The Eye of the IRS is on the Wealthy

March 17, 2010

With the decline in revenues for the federal government, it should come as no surprise that the focus on generating tax dollars is focused on wealthy Americans. In November, we informed readers of a new IRS initiative to uncover tax evasion by higher income individuals was being launched. Another sign of the increased scrutiny is seen in recently released figures by the IRS, which appeared in The New York Times. The figures show that the IRS increased its audits of taxpayers who earned $1 million to $5 million by 33% in 2009 compared with 2008. For those earning $5 to $10 million audits increased by 16%, and for those with earnings of at least $10 million audits rose by 8.5%.

This strategy seems to have paid off as the IRS reported that it collected more than $1.9 trillion in taxes, net of refunds, during October 1, 2008 to September 30, 2009, in which it processed more than 236 million returns.

Not included in the statistic is the more than 206,000 cases examined by the IRS in which no return was filed. These non-filer cases were referred for examination by the Collections Program and the Automated Substitute for Return Program (ASFR). In the ASFR Program, IRS uses information returns (such as Forms W-2 and 1099) to identify persons who failed to file a return and constructs tax returns for certain non-filers based on that third-party information.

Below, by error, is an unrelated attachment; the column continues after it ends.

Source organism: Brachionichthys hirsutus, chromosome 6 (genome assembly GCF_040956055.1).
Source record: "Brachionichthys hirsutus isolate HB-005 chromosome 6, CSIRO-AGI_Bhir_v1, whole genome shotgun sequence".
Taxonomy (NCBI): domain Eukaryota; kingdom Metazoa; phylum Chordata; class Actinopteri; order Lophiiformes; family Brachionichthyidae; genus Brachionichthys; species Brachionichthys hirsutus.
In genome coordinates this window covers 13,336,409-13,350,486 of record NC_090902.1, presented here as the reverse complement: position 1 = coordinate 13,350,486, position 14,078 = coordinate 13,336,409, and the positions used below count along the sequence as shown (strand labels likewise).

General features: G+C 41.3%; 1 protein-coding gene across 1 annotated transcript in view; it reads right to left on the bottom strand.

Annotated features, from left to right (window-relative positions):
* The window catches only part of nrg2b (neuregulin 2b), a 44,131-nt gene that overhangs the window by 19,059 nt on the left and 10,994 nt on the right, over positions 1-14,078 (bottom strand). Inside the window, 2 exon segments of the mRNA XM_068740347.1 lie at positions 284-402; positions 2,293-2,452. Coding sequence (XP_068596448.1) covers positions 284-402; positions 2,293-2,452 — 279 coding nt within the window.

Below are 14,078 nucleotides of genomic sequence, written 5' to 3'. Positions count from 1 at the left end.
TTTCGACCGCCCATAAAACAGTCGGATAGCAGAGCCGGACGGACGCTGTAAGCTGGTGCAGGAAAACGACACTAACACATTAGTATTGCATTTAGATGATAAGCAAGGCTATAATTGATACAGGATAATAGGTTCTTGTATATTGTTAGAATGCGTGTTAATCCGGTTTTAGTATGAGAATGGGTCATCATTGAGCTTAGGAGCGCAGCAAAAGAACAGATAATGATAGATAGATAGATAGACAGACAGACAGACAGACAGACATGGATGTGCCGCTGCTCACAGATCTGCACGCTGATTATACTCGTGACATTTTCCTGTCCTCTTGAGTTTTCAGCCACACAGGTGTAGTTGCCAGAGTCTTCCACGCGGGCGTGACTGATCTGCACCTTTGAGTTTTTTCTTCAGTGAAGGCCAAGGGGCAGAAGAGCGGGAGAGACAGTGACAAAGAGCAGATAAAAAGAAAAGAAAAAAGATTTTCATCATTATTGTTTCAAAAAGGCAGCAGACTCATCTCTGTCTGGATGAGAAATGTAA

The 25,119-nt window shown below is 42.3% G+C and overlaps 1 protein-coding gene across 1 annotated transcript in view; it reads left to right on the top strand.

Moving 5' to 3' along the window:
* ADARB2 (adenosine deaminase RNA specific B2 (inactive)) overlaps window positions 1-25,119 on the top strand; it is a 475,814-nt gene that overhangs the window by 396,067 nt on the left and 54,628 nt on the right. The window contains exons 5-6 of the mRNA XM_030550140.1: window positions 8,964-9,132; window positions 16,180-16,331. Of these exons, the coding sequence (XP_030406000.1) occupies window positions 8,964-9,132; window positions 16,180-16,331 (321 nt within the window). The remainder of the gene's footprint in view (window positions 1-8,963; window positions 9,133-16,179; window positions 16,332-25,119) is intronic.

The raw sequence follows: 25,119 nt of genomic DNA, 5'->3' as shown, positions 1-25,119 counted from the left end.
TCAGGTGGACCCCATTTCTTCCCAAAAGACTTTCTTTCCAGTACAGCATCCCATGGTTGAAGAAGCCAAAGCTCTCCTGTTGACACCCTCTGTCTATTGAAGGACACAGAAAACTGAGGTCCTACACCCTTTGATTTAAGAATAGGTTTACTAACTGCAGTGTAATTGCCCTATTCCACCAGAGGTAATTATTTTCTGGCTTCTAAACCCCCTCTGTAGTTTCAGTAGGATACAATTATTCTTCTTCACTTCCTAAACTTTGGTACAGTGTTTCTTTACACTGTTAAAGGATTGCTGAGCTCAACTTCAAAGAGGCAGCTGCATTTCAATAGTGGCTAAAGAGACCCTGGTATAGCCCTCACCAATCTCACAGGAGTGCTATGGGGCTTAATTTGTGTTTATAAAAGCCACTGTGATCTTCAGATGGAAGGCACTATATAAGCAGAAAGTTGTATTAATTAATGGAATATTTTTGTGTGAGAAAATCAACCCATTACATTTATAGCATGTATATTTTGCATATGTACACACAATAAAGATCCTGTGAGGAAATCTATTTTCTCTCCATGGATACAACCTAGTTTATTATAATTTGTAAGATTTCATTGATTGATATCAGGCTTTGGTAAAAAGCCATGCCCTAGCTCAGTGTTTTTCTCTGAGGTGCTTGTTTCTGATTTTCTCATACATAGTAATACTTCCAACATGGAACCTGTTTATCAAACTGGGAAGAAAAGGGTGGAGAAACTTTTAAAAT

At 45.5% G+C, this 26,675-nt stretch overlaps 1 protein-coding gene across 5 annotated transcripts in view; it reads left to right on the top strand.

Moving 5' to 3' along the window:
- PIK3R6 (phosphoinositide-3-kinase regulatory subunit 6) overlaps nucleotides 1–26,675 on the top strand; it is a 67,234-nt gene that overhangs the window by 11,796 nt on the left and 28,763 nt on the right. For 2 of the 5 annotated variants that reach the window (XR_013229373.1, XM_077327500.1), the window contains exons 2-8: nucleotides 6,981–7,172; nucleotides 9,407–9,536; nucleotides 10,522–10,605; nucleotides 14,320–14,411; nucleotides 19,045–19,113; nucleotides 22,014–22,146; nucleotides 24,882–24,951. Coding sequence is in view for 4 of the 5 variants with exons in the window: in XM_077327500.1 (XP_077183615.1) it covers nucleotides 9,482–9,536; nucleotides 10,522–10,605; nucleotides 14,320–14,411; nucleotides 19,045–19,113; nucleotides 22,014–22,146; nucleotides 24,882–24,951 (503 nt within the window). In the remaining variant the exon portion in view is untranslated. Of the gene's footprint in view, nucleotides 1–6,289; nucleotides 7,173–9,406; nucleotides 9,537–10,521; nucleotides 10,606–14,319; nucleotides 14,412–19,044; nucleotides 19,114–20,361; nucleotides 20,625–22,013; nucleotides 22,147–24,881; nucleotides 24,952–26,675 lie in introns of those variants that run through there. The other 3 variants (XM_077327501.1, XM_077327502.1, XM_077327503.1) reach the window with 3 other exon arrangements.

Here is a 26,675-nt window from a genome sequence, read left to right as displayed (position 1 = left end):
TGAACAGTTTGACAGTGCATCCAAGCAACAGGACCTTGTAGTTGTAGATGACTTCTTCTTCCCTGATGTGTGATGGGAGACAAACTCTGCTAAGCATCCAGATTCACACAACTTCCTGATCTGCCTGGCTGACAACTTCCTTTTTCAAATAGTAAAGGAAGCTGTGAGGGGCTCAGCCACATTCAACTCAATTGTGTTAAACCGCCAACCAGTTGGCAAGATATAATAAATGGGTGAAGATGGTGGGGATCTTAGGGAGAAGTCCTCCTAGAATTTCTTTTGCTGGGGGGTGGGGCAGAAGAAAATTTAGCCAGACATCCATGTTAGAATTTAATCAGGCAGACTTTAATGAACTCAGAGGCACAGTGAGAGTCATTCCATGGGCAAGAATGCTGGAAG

Taxpayers who earned at least $1 million a year made up 0.25 percent of the more than 144 million individual federal returns filed last year.

As the tax filing date draws near, please remember the above and contact your PerelsonWeiner partner with any questions.

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